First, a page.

The sixteen white-painted American warships, dubbed the ‘Great White Fleet’, departed from Hampton Roads in Virginia in December 1907 for a fourteen-month cruise including 29 international ports of call. It attracted enormous attention during its visits to Sydney and Melbourne, which each hosted the fleet for one week. (After departing the eastern seaboard, the fleet also spent one week in Albany—with a population of 4000—while it took on fuel.) The Australian response to the visit was overwhelming. Public holidays were declared and funerals were delayed as a carnival spirit enveloped the host cities with balls, parades, receptions, concerts and parties for the 14 000 American sailors.
The visit of the Great White Fleet was a clear indication that Britain was not the only nation possessing naval might and not the only nation which shared a ‘natural’ bond with Australia and its people. This notion of a ‘natural’ bond was central. As Rear Admiral Charles Sperry USN, the commander of the American fleet, told a crowd in Melbourne, the visit of his ships and men ‘bring on both nations a realisation of their close relationship and common interests, and foster sympathy and mutual understanding more binding than treaties’. The sentimental component of the relationship, an important motivator for building and sustaining the trans-Pacific friendship, was reflected in Prime Minister Deakin’s proposal of 1909 that the Monroe Doctrine be extended to all countries around the Pacific Ocean, supported by guarantees from Britain, Holland, France, China and the United States. Perhaps caught up in the euphoric aftermath of the Great White Fleet’s visit, the Age stated that people in Australia were ‘always cheered to know America is watching their efforts with more than a friendly interest and ready at a pinch to show that blood is thicker than water’.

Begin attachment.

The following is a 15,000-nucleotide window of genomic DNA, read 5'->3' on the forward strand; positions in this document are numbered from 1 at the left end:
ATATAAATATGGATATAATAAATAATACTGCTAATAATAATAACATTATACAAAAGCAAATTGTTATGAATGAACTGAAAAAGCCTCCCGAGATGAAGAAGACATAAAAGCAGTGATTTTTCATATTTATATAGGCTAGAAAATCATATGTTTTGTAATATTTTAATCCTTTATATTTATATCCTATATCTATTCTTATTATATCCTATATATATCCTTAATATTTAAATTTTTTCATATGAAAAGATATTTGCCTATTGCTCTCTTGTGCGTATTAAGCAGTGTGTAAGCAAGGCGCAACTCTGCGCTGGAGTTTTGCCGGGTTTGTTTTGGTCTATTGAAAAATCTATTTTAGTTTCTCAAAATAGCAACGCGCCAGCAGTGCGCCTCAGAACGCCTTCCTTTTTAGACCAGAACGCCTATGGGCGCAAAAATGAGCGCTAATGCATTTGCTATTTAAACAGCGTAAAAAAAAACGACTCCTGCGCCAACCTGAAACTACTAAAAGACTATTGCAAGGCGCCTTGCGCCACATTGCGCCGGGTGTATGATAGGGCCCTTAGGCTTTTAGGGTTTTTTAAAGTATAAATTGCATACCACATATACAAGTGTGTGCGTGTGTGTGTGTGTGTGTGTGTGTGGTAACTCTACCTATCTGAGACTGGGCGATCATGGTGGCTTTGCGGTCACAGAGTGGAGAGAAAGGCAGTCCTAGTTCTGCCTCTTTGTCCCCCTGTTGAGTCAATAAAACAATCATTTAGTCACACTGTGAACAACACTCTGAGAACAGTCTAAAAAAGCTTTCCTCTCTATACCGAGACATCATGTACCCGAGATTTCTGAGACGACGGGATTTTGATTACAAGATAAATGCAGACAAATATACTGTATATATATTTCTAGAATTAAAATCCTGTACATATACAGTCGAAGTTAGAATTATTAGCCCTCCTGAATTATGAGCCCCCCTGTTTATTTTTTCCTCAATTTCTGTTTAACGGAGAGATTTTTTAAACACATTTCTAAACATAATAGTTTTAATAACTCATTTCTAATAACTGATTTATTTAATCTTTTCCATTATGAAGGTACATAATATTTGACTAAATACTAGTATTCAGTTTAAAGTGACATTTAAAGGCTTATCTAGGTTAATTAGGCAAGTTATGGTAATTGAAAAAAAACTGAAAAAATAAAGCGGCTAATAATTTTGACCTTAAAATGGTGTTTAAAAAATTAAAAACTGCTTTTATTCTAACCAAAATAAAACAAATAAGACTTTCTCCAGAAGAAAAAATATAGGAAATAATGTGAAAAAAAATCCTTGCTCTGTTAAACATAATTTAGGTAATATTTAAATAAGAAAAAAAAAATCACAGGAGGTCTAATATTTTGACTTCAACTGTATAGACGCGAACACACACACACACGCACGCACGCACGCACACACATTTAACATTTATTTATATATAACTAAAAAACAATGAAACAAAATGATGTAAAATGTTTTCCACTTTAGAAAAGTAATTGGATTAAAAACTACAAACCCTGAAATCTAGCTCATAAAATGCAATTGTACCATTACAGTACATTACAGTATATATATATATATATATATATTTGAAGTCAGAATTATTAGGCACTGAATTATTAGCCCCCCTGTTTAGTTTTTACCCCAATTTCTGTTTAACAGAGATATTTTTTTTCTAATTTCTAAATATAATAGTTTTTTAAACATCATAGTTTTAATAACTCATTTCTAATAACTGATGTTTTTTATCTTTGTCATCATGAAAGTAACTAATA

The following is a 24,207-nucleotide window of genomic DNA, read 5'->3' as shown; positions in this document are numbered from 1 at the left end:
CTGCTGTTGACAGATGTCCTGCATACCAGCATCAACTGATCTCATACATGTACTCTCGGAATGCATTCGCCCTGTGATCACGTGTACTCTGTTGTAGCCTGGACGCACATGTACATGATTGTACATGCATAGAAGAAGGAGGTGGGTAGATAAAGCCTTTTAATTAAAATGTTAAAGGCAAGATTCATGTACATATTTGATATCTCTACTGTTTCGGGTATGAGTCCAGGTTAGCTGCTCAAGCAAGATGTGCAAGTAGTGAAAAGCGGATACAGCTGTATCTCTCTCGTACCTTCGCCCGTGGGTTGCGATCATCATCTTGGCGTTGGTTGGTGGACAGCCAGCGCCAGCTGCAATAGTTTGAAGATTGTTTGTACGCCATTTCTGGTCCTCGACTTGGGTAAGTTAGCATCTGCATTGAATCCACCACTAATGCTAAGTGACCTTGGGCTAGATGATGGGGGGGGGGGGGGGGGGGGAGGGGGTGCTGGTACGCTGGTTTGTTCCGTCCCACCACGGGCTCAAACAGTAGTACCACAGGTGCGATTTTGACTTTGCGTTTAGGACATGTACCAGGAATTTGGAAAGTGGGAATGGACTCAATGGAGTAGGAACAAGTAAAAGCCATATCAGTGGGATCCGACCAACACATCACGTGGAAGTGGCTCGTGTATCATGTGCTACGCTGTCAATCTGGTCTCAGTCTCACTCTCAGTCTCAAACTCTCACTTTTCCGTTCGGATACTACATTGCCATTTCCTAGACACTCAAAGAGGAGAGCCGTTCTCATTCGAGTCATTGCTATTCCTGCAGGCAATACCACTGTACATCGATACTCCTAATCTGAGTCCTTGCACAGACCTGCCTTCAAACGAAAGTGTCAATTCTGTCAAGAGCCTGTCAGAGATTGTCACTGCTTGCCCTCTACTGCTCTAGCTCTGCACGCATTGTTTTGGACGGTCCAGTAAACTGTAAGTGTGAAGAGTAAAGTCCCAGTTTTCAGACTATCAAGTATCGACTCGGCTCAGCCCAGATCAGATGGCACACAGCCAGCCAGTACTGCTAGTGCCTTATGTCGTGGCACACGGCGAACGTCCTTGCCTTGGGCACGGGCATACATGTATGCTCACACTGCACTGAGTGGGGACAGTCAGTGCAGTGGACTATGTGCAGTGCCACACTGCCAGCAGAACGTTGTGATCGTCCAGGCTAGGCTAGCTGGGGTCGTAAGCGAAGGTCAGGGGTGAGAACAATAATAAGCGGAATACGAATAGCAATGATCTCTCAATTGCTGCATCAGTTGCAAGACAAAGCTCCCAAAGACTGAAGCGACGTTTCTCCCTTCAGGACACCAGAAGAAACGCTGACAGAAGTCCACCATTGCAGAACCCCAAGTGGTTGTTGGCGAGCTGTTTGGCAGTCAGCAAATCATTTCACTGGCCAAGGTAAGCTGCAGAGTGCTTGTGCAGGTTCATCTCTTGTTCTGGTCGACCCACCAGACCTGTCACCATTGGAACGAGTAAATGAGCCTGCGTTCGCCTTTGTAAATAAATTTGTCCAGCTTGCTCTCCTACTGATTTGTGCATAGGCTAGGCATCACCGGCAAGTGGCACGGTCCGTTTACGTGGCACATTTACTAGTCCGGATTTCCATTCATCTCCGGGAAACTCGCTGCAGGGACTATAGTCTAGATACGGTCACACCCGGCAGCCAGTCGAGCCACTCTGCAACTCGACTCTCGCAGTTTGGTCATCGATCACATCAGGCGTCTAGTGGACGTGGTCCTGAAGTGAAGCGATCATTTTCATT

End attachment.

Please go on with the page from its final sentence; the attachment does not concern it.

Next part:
The visit of the Great White Fleet could not have been better timed to assist the Australian navalists in their campaign to create an Australian navy. There was a growing fear of both Japanese expansionism and German imperial aspirations in the Pacific. After the Colonial Conference, Deakin proposed a variation of the increasingly unpopular naval agreement. The Commonwealth offered to substitute the subsidy with the provision of 1000 Australian sailors for service on the Australia Station with the remainder of the subsidy to be applied to local naval construction. It was proposed that 400 sailors would man two P Class destroyers retained in Australia, notwithstanding prevailing strategic conditions elsewhere, while another two cruisers would be lent for training purposes at a cost of £60 000 per annum to the Commonwealth. On 20 August 1908, the Admiralty said that it ‘had difficulty in fully comprehending the extent of the scheme’ outlined by Deakin and pointed out that the cost of the Australian naval proposal consisting of six destroyers, nine sub- marines and two depot ships was £1 277 500. Their Lordships believed that this was beyond Australia’s means. Having given careful consideration to Deakin’s scheme, the Admiralty ‘could not see their way to accept the proposals as a basis for a new agreement’. The Admiralty waited for the Australians to respond.